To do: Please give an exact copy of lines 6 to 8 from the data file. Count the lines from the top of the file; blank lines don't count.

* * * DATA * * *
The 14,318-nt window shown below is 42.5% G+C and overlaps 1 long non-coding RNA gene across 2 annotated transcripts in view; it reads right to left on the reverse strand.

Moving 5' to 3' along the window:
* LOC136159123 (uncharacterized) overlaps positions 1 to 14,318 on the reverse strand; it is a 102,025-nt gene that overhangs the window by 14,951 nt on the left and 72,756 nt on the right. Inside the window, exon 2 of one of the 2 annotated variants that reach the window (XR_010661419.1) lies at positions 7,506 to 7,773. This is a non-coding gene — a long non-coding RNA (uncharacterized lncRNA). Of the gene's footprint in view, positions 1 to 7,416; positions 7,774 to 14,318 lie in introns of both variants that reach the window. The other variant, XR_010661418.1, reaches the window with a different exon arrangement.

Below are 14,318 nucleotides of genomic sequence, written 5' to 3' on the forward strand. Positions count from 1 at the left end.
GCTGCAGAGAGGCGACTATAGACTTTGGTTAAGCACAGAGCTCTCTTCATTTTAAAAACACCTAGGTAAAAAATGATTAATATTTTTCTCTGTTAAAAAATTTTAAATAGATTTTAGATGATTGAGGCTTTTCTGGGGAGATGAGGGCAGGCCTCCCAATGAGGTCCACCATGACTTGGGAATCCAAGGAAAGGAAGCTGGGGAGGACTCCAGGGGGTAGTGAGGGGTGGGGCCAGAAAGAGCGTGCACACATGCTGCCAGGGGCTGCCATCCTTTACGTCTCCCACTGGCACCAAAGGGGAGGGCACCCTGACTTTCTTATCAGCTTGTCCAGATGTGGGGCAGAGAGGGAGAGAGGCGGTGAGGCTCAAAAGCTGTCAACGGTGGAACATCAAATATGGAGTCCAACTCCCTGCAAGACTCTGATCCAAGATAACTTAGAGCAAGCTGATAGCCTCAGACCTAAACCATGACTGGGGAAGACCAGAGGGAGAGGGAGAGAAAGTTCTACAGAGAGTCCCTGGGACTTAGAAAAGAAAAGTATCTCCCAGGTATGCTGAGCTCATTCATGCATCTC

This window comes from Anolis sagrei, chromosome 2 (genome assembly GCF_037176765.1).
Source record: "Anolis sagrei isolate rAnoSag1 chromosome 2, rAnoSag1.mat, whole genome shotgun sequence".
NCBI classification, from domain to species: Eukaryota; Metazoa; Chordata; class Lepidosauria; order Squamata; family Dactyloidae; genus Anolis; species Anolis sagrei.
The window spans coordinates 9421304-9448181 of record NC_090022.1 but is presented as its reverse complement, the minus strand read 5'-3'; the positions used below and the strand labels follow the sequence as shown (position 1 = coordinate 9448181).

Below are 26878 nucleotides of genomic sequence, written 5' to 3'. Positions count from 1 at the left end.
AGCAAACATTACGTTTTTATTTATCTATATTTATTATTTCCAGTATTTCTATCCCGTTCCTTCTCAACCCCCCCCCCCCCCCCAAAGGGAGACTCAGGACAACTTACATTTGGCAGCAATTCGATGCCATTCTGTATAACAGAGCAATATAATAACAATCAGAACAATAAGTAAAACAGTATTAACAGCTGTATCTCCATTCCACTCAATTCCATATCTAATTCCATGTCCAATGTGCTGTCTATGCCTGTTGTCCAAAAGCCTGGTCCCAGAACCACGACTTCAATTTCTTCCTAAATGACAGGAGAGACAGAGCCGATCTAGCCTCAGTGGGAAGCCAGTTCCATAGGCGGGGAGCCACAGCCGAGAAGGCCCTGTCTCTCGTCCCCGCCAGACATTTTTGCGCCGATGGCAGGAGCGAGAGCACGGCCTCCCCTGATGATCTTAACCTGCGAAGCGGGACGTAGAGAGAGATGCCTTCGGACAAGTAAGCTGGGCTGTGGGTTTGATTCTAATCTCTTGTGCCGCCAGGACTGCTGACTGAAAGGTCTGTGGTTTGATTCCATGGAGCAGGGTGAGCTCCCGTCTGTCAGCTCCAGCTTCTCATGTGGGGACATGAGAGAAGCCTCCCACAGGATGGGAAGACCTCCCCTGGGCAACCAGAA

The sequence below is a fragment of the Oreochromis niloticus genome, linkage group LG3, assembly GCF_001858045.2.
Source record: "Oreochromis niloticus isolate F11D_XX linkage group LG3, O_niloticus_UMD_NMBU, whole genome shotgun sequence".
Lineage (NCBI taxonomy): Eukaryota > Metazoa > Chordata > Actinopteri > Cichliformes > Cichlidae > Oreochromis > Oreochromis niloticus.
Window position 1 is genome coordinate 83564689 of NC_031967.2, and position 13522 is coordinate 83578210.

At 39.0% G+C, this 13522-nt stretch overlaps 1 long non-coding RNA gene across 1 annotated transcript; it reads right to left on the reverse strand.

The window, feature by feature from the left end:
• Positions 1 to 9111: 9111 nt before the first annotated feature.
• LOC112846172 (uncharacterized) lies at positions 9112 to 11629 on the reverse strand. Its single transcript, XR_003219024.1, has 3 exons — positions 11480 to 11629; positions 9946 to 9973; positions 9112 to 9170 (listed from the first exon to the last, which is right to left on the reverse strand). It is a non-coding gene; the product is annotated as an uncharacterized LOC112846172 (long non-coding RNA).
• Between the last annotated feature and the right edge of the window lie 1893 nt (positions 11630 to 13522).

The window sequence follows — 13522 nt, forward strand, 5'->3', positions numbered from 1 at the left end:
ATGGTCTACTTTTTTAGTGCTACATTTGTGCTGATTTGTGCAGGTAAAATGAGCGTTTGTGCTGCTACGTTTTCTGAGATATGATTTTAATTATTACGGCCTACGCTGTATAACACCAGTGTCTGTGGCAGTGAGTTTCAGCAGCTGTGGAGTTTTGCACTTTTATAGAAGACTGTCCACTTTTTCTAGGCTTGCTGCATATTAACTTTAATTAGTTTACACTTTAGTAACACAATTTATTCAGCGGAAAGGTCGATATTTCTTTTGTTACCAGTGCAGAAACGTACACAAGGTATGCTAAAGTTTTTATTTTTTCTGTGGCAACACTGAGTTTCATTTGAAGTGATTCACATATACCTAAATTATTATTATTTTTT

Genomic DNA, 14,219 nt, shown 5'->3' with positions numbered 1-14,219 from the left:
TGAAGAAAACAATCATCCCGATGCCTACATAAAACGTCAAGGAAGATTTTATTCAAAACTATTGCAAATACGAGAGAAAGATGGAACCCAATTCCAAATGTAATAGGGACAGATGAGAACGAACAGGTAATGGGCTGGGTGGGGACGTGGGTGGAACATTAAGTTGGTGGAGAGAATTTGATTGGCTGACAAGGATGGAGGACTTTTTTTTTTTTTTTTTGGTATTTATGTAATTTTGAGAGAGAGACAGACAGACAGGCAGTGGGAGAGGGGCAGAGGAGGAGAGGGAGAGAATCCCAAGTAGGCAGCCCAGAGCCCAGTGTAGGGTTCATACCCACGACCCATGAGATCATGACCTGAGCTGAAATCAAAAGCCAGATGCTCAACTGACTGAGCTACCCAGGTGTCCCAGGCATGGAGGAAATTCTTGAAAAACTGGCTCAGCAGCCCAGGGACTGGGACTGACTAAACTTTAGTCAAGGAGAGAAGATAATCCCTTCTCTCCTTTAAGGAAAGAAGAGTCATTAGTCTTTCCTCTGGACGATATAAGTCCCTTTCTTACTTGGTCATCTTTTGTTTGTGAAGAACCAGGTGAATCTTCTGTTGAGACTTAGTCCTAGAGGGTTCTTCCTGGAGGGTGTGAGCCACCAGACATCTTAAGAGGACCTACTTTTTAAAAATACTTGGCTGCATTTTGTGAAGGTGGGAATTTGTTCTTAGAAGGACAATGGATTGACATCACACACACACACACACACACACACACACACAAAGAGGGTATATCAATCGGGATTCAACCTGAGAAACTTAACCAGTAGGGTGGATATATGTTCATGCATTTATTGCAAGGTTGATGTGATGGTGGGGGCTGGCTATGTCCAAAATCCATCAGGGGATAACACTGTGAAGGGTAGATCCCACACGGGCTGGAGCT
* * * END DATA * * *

This window comes from Anolis sagrei, chromosome 2 (genome assembly GCF_037176765.1).
Source record: "Anolis sagrei isolate rAnoSag1 chromosome 2, rAnoSag1.mat, whole genome shotgun sequence".
NCBI classification, from domain to species: Eukaryota; Metazoa; Chordata; class Lepidosauria; order Squamata; family Dactyloidae; genus Anolis; species Anolis sagrei.